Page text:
Last Sunday was Pentecost...the birthday of the church. I'd wanted to create some kind of art in our church sanctuary for several years now and finally got around to doing it. Here's the story I was trying to illustrate.
It happened after Jesus' resurrection and ascencion back into heaven. It was a day when Jesus' rag tag disciples, who had been hiding for fear of what might happen to them, suddenly changed. God's spirit, which Jesus had promised, came like wind and fire and rested on their heads. They were able to speak boldly about God in languages all the people listening could understand. Peter preached with such boldness and power that over 3000 people were added to the church that day! And the disciples lost their fear and began sharing the gospel message of God's love with everyone they met. Pretty exciting stuff!
So how could we bring that feeling into our church? I had seen some church art using organza and tulle and decided to start there. Our lovely old sanctuary was built in 1890 with a choir loft towering above the pulpit area. It was the perfect place to hang our Pentecost art.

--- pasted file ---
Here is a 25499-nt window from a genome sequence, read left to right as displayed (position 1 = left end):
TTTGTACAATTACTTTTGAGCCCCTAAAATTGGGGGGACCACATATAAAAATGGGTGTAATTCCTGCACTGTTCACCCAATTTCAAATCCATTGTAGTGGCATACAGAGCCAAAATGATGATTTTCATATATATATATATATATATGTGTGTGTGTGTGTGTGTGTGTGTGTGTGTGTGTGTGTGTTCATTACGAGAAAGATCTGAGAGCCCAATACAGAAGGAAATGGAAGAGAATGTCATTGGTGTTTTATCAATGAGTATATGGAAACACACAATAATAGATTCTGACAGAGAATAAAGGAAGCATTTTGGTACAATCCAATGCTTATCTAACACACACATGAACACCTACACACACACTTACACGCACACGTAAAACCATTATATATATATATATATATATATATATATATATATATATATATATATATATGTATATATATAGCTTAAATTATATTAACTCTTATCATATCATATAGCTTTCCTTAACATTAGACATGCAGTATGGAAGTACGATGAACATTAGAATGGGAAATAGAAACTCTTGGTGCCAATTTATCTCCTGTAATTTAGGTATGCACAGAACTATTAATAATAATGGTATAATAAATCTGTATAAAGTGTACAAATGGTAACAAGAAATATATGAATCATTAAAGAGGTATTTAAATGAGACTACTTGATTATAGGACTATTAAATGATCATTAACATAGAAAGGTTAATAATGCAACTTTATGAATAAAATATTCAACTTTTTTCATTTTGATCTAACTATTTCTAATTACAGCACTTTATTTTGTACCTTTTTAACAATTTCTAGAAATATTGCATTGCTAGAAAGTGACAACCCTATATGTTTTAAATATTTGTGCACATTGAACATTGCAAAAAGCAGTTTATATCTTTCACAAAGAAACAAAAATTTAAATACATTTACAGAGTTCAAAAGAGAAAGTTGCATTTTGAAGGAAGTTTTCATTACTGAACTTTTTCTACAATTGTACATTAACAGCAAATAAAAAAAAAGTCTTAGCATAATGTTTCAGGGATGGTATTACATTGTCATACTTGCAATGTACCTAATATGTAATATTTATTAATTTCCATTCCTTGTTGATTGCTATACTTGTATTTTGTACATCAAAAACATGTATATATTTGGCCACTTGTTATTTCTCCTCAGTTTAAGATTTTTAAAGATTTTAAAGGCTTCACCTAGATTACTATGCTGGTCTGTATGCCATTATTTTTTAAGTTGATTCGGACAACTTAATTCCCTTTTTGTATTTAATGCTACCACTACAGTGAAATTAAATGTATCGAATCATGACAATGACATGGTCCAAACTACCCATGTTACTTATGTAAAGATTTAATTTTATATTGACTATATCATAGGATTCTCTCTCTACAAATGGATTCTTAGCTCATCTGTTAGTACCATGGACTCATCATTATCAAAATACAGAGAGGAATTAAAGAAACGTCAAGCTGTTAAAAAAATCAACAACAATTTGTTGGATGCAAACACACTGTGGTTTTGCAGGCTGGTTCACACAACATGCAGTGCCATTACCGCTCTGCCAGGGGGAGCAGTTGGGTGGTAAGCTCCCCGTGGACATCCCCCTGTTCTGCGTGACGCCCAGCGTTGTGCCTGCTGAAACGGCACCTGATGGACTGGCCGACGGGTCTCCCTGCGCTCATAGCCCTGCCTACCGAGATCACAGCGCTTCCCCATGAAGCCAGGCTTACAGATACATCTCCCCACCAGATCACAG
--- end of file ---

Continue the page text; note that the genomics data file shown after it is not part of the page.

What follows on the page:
It's 3 layers deep made of organza, tulle ribbon, satin and organza ribbon. We place a fan off to the side that gave it a little movement...not quite like the first Pentecost...but it gave the idea of God's spirit moving among God's people.
Our congregation dressed in red to celebrate this special day in the life of the church. My friend, Betty, arranged flowers from her garden to beautifully echo our theme.
You can hear Chuck's Pentecost sermon, Living in the Power of Pentecost, at chuckwarnock.com
"On the day of Pentecost all the believers were meeting together in one place. Suddenly, there was a sound from heaven like the roaring of a mighty windstorm, and it filled the house where they were sitting. Then, what looked like flames or tongues of fire appeared and settled on each of them. And everyone present was filled with the Holy Spirit and began speaking in other languages, as the Holy Spirit gave them this ability." Acts 2:1-4